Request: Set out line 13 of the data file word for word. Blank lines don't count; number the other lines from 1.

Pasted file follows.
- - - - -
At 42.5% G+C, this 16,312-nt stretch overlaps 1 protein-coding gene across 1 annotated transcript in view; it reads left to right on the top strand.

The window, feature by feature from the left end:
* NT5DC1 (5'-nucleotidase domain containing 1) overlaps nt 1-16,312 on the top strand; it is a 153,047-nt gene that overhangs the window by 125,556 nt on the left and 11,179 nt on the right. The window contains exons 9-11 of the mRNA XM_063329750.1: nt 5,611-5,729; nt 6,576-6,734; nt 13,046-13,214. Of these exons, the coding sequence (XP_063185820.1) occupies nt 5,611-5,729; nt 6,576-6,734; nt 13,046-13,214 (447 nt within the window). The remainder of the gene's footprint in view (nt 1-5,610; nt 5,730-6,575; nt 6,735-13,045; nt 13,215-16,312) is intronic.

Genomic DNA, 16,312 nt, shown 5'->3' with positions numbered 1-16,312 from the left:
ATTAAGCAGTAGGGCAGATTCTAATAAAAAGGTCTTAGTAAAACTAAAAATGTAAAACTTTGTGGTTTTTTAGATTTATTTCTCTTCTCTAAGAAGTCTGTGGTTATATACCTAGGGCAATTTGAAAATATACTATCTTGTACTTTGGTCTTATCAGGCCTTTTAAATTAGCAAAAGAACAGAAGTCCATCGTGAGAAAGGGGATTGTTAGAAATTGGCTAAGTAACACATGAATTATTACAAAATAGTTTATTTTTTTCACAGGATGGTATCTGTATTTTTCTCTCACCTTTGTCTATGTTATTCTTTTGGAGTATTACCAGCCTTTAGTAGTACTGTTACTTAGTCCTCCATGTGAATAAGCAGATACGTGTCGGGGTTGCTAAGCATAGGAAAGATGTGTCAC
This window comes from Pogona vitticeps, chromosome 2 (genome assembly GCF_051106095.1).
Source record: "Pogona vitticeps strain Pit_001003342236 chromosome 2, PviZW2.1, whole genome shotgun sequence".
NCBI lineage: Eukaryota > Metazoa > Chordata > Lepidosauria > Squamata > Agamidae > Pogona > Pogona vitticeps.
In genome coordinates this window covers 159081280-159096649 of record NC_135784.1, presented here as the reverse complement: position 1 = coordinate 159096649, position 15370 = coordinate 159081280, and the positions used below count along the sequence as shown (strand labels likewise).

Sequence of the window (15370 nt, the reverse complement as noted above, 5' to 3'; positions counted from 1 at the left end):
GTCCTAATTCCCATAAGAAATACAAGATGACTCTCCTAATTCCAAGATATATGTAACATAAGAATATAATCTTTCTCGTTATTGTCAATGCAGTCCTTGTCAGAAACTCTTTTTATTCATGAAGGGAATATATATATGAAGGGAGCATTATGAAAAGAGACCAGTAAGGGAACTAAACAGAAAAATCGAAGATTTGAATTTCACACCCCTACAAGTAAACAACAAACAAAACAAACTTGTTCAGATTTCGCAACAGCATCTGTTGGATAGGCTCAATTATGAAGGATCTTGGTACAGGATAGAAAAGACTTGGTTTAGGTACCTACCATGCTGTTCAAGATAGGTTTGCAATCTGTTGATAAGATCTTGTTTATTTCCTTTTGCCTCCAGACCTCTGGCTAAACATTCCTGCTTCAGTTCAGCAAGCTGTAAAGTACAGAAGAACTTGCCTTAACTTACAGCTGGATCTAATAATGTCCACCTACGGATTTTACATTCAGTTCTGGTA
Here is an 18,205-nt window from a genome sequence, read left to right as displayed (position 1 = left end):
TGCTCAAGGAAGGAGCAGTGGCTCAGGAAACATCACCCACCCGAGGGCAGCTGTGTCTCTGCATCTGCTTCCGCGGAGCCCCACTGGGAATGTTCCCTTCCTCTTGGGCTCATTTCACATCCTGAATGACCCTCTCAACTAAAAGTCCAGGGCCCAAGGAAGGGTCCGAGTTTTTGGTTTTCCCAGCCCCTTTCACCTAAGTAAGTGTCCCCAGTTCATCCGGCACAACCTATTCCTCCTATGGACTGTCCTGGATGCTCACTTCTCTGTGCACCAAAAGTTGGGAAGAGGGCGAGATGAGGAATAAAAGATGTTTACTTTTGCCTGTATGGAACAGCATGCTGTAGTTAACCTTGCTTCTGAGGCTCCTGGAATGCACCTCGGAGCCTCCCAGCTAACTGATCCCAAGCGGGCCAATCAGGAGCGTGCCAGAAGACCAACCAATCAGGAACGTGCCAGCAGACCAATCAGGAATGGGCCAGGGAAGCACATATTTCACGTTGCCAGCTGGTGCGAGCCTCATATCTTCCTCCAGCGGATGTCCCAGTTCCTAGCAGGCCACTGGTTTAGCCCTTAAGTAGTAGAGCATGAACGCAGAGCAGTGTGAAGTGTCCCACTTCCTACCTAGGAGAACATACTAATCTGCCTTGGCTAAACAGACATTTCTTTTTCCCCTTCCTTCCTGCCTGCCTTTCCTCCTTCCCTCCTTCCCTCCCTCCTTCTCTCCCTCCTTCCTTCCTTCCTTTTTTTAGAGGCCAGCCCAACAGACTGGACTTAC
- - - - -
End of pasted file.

TGCTCAAGGAAGGAGCAGTGGCTCAGGAAACATCACCCACCCGAGGGCAGCTGTGTCTCTGCATCTGCTTCCGCGGAGCCCCACTGGGAATGTTCCCTTCCTCTTGGGCTCATTTCACATCCTGAATGACCCTCTCAACTAAAAGTCCAGGGCCCAAGGAAGGGTCCGAGTTTTTGGTTTTCCCAGCCCCTTTCACCTAAGTAAGTGTCCCCAGTTCATCCGGCACAACCTATTCCTCCTATGGACTGTCCTGGATGCTCACTTCTCTGTGCACCAAAAGTTGGGAAGAGGGCGAGATGAGGAATAAAAGATGTTTACTTTTGCCTGTATGGAACAGCATGCTGTAGTTAACCTTGCTTCTGAGGCTCCTGGAATGCACCTCGGAGCCTCCCAGCTAACTGATCCCAAGCGGGCCAATCAGGAGCGTGCCAGAAGACCAACCAATCAGGAACGTGCCAGCAGACCAATCAGGAATGGGCCAGGGAAGCACATATTTCACGTTGCCAGCTGGTGCGAGCCTCATATCTTCCTCCAGCGGATGTCCCAGTTCCTAGCAGGCCACTGGTTTAGCCCTTAAGTAGTAGAGCATGAACGCAGAGCAGTGTGAAGTGTCCCACTTCCTACCTAGGAGAACATACTAATCTGCCTTGGCTAAACAGACATTTCTTTTTCCCCTTCCTTCCTGCCTGCCTTTCCTCCTTCCCTCCTTCCCTCCCTCCTTCTCTCCCTCCTTCCTTCCTTCCTTTTTTTAGAGGCCAGCCCAACAGACTGGACTTAC